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Driver hole in Rizwanur theory
‘Body by tracks, my train didn’t hit him’

Calcutta, Oct. 2: S.P. Sinha, who was the first person to see Rizwanur Rahman’s body on September 21, has said the 30-year-old was not hit by the train he was driving, according to sources.

The body was lying beside the tracks between Bidhannagar Road and Dum Dum Junction, the driver of the Sealdah-Burdwan local that passed the spot around 10.30am has told police.

Sinha said he alerted guard S.K. Sarkar on his walkie-talkie, and he informed the Dum Dum control room.

“The driver said he did not see Rizwanur either coming on the track and getting hit or being pushed in front of the train,” a CID official said.

Both Sinha and Sarkar were interrogated today by the CID, which is probing the death of the youth who was being threatened by his in-laws and Lalbazar since he married the daughter of businessman Ashok Todi in August.

Eastern Railway officials echoed the CID official. “The guard’s report merely stated that a body was lying there,” a railway official said. “The report did not say that the train had hit Rizwanur.”

The train usually leaves Sealdah station at 10.15am but on that day, the departure was delayed by eight minutes. Sinha told investigators that there was a delay in getting the rake. The train crossed the spot around 10.30am.

Eight minutes before the BS1 Up local that Sinha was driving, a Sealdah-Bongaon train had passed the spot. But that driver did not report seeing a body.

This would appear to give the lie to claims that Rizwanur committed suicide — as police commissioner Prasun Mukherjee has said — or that he was accidentally run over by a train.

“No other driver or guard had left any message. We spoke to railway police who told us that other drivers should have informed the control room if the body was noticed earlier,” a CID official said. In the morning rush hour, trains operate at intervals of a few minutes.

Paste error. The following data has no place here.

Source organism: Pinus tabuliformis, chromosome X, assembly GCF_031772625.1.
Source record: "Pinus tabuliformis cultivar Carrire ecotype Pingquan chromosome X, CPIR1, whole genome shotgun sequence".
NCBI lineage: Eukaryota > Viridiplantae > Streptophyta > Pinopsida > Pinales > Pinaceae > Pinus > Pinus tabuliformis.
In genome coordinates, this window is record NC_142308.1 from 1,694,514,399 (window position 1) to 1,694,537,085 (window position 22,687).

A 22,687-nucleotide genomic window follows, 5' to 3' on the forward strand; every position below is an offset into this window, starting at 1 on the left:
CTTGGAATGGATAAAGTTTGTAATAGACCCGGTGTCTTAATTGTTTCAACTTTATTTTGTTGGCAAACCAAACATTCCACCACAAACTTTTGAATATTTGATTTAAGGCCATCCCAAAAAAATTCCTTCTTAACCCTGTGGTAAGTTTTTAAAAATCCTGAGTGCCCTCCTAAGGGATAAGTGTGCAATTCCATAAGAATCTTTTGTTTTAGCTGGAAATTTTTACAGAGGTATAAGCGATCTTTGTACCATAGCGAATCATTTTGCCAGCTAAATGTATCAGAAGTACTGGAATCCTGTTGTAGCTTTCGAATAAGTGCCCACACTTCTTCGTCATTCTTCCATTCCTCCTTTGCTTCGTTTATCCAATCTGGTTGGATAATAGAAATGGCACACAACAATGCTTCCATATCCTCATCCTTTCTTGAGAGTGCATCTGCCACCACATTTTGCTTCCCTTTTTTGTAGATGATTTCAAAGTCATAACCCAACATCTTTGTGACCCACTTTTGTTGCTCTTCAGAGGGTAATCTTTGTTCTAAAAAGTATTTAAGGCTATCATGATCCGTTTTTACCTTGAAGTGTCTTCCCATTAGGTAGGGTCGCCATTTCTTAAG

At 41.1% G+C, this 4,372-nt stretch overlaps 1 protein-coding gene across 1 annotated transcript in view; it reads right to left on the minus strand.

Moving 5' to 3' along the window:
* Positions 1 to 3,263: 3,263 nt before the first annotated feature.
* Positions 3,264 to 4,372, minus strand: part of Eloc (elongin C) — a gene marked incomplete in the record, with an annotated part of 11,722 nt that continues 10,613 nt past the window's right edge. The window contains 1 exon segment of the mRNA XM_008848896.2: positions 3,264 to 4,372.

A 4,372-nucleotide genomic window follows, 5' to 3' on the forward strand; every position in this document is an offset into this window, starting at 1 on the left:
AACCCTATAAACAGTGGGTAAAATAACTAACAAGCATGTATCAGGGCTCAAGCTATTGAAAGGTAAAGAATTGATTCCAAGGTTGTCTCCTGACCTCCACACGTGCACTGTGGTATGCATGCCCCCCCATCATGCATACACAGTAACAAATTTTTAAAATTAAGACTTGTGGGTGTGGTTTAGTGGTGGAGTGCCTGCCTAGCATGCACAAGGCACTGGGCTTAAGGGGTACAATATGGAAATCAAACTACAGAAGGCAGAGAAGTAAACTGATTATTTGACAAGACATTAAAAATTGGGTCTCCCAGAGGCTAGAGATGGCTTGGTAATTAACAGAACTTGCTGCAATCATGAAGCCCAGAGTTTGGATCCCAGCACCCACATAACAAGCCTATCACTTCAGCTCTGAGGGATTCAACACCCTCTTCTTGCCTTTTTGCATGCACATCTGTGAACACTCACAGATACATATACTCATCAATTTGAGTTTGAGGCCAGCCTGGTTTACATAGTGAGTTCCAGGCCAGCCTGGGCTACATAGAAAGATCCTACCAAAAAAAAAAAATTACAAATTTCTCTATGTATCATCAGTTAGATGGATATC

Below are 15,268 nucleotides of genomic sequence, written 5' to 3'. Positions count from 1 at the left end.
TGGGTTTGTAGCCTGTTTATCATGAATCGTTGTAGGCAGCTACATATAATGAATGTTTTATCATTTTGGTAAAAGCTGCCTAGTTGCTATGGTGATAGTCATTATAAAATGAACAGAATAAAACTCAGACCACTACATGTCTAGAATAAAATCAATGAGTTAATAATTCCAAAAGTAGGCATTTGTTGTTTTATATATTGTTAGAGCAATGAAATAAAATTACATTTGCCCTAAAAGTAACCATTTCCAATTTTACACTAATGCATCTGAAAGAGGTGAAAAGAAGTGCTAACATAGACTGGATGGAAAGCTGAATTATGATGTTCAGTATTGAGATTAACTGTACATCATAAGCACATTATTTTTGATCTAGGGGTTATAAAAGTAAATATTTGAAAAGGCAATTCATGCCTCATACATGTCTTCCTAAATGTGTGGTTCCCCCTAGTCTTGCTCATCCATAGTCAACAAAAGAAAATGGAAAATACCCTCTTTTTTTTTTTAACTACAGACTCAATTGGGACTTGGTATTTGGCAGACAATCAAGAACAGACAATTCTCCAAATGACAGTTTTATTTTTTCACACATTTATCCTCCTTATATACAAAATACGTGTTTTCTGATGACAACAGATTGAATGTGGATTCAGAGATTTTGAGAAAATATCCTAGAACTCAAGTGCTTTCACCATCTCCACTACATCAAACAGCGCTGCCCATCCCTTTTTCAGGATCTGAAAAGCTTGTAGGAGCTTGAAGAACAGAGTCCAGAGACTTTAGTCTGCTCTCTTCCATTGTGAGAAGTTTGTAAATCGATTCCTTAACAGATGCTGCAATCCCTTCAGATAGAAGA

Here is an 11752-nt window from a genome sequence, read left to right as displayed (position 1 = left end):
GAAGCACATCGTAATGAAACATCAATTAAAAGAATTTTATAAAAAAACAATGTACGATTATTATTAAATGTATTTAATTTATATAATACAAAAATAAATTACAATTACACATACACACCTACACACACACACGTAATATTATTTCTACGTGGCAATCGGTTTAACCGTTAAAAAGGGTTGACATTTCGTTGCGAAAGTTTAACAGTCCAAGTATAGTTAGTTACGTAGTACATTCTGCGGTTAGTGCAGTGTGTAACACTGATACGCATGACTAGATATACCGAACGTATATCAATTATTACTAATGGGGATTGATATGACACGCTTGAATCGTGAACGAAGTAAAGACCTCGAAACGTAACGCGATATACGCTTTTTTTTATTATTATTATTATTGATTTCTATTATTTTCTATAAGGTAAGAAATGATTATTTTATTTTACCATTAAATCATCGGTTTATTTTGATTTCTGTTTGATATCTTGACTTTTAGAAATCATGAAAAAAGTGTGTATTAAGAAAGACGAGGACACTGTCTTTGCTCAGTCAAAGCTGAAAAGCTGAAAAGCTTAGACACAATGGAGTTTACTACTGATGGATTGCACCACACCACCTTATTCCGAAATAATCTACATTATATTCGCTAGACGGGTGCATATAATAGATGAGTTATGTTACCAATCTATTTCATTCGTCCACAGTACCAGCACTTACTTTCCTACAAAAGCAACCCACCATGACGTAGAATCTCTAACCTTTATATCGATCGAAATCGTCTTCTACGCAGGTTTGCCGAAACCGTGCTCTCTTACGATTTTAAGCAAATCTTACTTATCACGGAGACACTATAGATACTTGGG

Investigating officials feel it is possible the computer graphics teacher was murdered and his body dumped on the tracks in the interval between the Bongaon and Burdwan trains.

Residents of two neighbourhoods by the tracks had earlier told The Telegraph that it did not appear Rizwanur was knocked down by a train. His head was smashed but the face was intact.

The residents, who often see bodies of suicide and accident victims, pointed out that Rizwanur was lying face up, with legs stretched straight and hands crossed on his chest — almost as if he had been carefully placed there.

The CID has found that Rizwanur had received a call from a telephone booth in Lake Town on the morning of September 21, immediately after which he left his Tiljala home.

“The call statement of Rizwanur’s cellphone indicated that the call came from a telephone booth,” said a CID official. “Rizwanur’s body was found lying on the tracks near Patipukur, which is close to Lake Town — a 15-minute walking distance. So it is possible he rushed to the area on receiving the call and might have been killed there before his body was dumped by the tracks,” the official added.

At 10.10am, Rizwanur had called an NGO to which he had turned for support in the face of police harassment.

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